- manoeuvrability of the vessel (including stopping distance and turning ability) and its draught
- state of the wind, sea and current, and the proximity of hazards such as shoals and reefs
- characteristics, efficiency and limitations of radar (including its range and any interference)
- type, capability and limitations of the AIS unit (and features of other vessels’ AIS units)
- available local knowledge and information (sailing directions, pilot and other sources)
- traffic information via radio (ship to ship calls, all ship broadcasts and schedules).
It is worth noting here that a number of the factors listed above are interrelated. For example, radar significantly enhances keeping a lookout, particularly when visibility is restricted by fog, rain or other conditions, and during darkness. Equally, the lack of radar as an available means to keep a lookout on some small vessels needs to be taken into account.
The COLREGS are supported by a number of other requirements and guidelines for mariners. The STCW Code provides mandatory watchkeeping standards applicable to ‘seagoing ships’, which includes all commercial vessels in domestic or international trade but not recreational craft. The Code requires that a proper lookout is maintained at all times in compliance with Rule 5 of the COLREGS, and comprehensively covers the subject, including the factors discussed above.
The Code requires that the lookout be able to give full attention to lookout duties and not be assigned or undertake any duties which could interfere with that task. It clarifies that the duties of a lookout and helmsperson on a ship are separate. The Code permits the officer of the watch (OOW) to be the sole lookout in daylight (in good conditions) which implies that another person should be posted as a lookout in darkness. It also states that the master and the OOW, when arranging lookout duty for the hours of darkness, shall have due regard to the bridge equipment and navigation aids available, their limitations, procedures and safeguards implemented.
The Bridge Procedures Guide brings together the good practice of seafarers with the aim of improving navigational safety and protecting the environment. The publication is acknowledged as the principal industry guidance on the subject and is widely used internationally to support shipboard safety management systems (SMS). It refers to both the COLREGS and the STCW Code and covers all the relevant subjects, including keeping a lookout. The guide is consistent with the requirements of both in terms of what constitutes a proper lookout and the factors to be considered, including restrictions with respect to a sole lookout.
In essence, keeping a lookout in accordance with the COLREGS is mandatory, and fundamental to preventing collisions. The STCW Code provides watchkeeping standards for seagoing ships, including keeping a proper lookout. In addition to other available means of keeping watch, posting a dedicated visual lookout (that is, by sight) during the hours of darkness, in restricted visibility and when warranted by other circumstances or conditions, is necessary.
Kota Wajar’s lookout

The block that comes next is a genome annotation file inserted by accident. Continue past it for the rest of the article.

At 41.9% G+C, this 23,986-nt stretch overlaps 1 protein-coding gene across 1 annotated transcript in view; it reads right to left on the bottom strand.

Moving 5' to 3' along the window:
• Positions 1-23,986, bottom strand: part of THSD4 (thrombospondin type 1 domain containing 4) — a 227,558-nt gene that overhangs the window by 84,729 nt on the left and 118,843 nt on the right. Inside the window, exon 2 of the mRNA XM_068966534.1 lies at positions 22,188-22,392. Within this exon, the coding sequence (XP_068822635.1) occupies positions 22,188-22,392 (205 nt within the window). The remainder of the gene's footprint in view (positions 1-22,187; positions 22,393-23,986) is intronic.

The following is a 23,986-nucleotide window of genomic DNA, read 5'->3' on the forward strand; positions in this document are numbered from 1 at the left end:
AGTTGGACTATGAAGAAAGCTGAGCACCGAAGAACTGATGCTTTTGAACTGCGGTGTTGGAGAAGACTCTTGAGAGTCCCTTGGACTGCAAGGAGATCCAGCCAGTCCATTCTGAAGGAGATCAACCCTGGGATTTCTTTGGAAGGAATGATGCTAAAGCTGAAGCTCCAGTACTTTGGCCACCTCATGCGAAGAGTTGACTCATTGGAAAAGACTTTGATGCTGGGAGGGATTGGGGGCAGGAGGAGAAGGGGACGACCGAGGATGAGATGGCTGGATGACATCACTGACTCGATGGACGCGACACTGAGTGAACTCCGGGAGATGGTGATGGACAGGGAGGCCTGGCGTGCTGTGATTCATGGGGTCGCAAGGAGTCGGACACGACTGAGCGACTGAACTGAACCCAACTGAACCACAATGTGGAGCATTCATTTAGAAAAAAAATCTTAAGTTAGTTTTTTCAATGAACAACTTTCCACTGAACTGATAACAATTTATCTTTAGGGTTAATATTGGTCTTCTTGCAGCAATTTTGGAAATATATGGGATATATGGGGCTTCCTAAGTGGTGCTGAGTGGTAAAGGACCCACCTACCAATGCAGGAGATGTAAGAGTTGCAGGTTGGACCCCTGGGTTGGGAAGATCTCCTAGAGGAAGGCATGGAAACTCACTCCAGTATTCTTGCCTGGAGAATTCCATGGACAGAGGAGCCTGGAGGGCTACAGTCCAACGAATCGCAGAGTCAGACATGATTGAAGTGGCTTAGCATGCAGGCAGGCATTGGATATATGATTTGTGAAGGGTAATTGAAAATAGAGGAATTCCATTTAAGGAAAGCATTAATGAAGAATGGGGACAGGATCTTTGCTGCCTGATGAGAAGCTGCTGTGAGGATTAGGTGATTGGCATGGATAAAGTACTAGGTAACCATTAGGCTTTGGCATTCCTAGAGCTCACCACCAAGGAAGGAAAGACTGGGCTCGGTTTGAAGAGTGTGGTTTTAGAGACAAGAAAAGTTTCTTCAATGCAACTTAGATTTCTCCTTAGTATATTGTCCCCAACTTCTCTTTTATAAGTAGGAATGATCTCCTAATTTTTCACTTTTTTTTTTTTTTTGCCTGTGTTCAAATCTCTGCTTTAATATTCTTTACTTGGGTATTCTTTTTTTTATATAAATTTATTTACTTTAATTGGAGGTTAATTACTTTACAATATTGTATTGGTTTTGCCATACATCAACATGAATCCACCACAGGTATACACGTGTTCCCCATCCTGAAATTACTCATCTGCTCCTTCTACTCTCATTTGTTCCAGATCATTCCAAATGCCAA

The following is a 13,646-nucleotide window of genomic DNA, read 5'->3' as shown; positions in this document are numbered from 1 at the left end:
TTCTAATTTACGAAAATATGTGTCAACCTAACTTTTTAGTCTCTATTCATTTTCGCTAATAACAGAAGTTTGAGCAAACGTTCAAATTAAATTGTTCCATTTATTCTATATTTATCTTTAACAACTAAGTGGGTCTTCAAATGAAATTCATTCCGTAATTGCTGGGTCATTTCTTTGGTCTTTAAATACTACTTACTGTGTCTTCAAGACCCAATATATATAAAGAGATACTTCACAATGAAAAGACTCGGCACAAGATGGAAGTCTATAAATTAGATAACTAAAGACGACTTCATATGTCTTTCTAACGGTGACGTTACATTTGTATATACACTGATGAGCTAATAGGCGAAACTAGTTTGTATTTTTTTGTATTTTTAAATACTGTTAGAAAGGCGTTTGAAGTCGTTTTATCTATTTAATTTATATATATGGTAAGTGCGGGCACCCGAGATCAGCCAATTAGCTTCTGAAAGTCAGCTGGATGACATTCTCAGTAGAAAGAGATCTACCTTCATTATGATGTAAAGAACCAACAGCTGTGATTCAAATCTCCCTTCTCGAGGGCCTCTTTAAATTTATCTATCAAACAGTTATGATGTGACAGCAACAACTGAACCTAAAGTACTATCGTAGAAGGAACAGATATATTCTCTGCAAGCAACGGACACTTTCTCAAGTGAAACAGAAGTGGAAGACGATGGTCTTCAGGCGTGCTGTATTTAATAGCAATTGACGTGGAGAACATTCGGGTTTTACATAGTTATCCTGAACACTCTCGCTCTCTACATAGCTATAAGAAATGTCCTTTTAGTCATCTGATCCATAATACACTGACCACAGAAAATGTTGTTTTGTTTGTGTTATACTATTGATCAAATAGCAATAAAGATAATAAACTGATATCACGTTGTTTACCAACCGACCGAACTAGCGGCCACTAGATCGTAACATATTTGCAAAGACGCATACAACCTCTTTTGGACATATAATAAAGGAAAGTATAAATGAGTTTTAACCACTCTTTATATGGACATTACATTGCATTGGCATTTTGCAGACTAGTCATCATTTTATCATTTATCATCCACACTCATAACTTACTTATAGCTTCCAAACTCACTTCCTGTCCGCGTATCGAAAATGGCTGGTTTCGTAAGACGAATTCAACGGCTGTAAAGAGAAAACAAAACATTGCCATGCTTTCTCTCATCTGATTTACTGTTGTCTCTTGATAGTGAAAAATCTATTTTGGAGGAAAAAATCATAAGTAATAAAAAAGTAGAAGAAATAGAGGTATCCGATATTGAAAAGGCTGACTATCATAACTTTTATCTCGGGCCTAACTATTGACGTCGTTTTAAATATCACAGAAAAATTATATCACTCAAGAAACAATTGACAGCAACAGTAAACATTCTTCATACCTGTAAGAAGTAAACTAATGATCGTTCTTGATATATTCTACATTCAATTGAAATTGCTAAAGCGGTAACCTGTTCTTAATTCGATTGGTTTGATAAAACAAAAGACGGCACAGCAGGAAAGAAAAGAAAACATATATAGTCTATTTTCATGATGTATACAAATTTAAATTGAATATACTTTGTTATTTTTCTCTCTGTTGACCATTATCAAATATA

Kota Wajar’s SMS procedures quoted extensively from the COLREGS and the STCW Code with respect to bridge watchkeeping and maintaining a lookout. The procedures were consistent with the Code with regard to the OOW being the sole lookout in daylight. The standard watchkeeping arrangement included a seaman as the dedicated lookout on each navigational watch. It was clearly stated that ‘the duties of the person on lookout and helmsman were separate and the helmsman should not be considered the person on lookout while steering’.
The shipboard procedures required the OOW to comply with the COLREGS at all times, including ensuring that a good lookout was maintained. Detailed guidance on the proper use of radar was included. The OOW was required to ‘give watchkeeping personnel all appropriate instructions and information necessary for maintaining a safe watch, including a proper lookout’. This instruction, when appropriately applied, should result in the dedicated visual lookout being given relevant information, particularly in relation to checking for targets detected by radar or AIS but not yet sighted.
Events and conditions on 6 July 2014
At the time of the collision, Kota Wajar’s bridge team comprised the pilot, chief mate, helmsman and the fourth mate, whose main task was to assist the chief mate. As the OOW, the chief mate was responsible for ensuring that a proper lookout was kept in the prevailing circumstances and conditions. The ship was navigating the approaches to the Port of Brisbane during the hours of darkness under the conduct of a pilot. Those conditions warranted posting a dedicated visual lookout and using other available means to maintain a lookout, including radar and AIS.
In this instance however, no one was assigned the duties of a dedicated visual lookout. The pilot and the chief mate were stationed just aft of the bridge front windows near the x-band radar. The s-band radar inside the chartroom was mainly used for position fixing by the fourth mate. The helmsman was steering the ship as per the pilot’s helm and course (heading) orders.